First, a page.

In their article, the three report findings from a retrospective look at the limited amount of evidence-based studies addressing post-GAS regret. They also describe how research, health care and public policy can be guided by using scientific data to properly define post-surgical regret -; currently believed to be very low -; to address health needs across diverse populations. [Study source]

Frequently Asked Questions (FAQs)

What is Gender Affirming Surgery?

Gender Affirming Surgery refers to medical procedures that aim to alter a person’s physical appearance and biological sex characteristics to better match their gender identity. These surgeries can include various types of procedures, such as breast augmentation, chest reconstruction, genital surgeries, and facial modifications, among others.

What did the Johns Hopkins Study find about Gender Affirming Surgery?

The Johns Hopkins Study found that individuals who underwent gender affirming surgery reported high levels of satisfaction with the outcomes of their procedures. Furthermore, the study highlighted that rates of regret following these surgeries are significantly low, emphasizing the positive impact of these surgeries on individuals’ mental health and overall well-being.

Why is the Johns Hopkins Study important?

  • Validation of experiences: The study provides empirical evidence supporting the positive outcomes of gender affirming surgeries for transgender and non-binary individuals, validating their experiences and decisions.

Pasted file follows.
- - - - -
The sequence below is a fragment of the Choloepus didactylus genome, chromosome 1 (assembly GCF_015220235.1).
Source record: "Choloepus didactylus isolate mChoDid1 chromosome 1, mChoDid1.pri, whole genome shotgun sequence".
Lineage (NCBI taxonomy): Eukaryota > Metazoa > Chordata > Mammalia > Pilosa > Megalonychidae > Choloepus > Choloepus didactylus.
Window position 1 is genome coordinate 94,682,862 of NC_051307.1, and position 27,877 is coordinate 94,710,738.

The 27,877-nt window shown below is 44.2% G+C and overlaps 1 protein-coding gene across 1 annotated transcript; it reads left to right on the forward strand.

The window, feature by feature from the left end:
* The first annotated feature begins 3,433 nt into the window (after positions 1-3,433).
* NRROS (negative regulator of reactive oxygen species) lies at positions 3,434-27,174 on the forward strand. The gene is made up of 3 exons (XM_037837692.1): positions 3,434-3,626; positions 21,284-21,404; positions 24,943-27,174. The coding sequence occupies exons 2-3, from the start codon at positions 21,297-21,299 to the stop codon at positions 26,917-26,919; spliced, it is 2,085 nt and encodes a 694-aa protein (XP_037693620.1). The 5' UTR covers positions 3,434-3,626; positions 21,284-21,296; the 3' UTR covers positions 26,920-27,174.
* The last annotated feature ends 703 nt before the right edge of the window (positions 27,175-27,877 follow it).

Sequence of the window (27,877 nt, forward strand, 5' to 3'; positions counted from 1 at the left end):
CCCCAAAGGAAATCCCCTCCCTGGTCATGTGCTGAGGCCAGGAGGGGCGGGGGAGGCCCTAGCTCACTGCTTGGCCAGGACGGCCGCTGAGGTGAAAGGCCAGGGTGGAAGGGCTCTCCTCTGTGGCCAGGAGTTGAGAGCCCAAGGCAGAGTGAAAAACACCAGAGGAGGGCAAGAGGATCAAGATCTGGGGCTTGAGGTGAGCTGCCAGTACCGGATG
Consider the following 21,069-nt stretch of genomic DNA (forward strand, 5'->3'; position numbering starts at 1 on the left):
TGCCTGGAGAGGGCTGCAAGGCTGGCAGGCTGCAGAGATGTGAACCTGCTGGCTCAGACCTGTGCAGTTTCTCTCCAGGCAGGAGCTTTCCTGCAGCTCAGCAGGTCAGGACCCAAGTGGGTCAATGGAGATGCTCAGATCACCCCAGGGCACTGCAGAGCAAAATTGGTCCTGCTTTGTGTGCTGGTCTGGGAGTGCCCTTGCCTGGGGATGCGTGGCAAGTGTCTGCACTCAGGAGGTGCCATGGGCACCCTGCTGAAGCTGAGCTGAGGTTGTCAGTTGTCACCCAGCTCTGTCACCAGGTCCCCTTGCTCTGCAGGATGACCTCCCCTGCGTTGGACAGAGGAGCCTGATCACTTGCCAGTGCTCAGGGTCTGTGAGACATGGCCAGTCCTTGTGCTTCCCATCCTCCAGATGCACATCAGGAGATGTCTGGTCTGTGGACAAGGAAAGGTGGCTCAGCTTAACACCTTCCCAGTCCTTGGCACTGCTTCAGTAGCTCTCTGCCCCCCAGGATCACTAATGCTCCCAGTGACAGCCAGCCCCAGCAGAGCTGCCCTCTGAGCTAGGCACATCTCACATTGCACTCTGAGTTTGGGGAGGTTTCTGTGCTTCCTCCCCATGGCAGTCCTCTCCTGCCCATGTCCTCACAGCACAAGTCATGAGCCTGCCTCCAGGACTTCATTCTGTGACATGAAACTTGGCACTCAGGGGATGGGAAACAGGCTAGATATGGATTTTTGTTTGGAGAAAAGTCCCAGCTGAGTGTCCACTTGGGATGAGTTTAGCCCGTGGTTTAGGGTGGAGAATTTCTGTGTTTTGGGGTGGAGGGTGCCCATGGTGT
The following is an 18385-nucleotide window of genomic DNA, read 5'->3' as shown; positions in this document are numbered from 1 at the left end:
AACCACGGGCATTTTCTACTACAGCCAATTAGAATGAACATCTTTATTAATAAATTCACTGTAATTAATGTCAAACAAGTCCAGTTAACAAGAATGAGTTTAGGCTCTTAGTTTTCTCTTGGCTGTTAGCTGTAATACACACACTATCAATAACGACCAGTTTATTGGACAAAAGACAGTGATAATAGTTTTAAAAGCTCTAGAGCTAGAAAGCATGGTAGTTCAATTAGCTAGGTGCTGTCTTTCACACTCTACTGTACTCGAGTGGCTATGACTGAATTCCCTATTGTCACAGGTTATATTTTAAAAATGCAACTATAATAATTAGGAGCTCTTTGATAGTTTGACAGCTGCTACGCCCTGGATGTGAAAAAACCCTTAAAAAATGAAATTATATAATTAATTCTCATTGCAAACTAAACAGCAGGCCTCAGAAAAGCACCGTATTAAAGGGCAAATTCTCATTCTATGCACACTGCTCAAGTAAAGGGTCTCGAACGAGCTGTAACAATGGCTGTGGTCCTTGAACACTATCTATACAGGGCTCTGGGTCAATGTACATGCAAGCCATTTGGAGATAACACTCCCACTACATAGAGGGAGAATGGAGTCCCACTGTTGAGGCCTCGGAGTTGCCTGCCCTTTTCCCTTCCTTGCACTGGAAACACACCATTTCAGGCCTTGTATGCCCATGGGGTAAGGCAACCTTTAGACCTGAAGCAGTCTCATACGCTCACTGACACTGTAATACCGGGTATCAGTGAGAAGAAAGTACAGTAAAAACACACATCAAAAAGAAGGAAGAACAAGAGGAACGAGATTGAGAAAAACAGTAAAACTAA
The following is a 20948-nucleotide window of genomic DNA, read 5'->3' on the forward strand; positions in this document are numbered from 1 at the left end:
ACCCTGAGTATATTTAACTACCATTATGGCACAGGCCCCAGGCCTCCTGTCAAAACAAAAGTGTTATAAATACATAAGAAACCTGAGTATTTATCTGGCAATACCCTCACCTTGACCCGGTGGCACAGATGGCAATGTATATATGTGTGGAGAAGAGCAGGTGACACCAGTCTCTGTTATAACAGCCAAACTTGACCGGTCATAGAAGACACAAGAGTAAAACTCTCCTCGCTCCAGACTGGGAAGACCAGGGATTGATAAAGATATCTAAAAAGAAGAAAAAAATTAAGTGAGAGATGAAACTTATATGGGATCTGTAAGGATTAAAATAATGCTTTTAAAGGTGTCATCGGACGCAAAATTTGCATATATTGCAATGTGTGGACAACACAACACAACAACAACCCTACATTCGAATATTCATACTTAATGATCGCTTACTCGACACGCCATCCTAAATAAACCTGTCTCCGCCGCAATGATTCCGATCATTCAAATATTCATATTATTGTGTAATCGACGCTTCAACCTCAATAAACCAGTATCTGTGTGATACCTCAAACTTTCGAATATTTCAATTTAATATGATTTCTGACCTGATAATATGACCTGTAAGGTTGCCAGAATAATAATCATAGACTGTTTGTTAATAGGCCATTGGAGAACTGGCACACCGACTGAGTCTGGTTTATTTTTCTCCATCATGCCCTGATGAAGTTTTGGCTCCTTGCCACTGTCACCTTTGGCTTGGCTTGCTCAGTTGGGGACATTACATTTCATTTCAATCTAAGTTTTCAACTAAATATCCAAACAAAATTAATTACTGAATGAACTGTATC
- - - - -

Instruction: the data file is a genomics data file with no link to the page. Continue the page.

• Healthcare implications: With its findings, the study has the potential to influence healthcare policies and insurance coverage, making these necessary procedures more accessible.
  • Educational value: It serves as an educational resource for medical professionals, policymakers, and the general public, increasing awareness and understanding of the needs and experiences of transgender individuals.

How common is regret after Gender Affirming Surgery according to the study?

According to the study, regret after Gender Affirming Surgery is quite rare. The research indicates that when individuals have access to proper counseling and support throughout their transition process, including before and after surgery, the levels of satisfaction are overwhelmingly positive, thereby minimizing cases of regret.

How can someone interested in Gender Affirming Surgery get started?

  • Consult a healthcare provider: Initially, consult with a healthcare provider who is knowledgeable about gender identity issues and can provide guidance on the transition process and surgical options.
  • Seek mental health support: It’s important to have support for your mental health, both for navigating personal feelings about your gender identity and for coping with societal pressures.
  • Research qualified surgeons: Look for surgeons with experience in gender affirming surgeries. Many organizations and online communities can provide recommendations.
  • Understand the requirements: Be aware of the prerequisites for undergoing gender affirming surgery, which typically include letters of recommendation from mental health professionals and sometimes living as your true gender for a certain period.

Can Gender Affirming Surgery be covered by insurance?

Insurance coverage for Gender Affirming Surgery varies by location and insurance provider. However, there has been a positive trend towards recognizing these procedures as medically necessary for many individuals. It is recommended to consult directly with your insurance company to understand your coverage. Additionally, some countries and regions have policies in place that mandate coverage for these surgeries, so it’s worth researching local laws and regulations.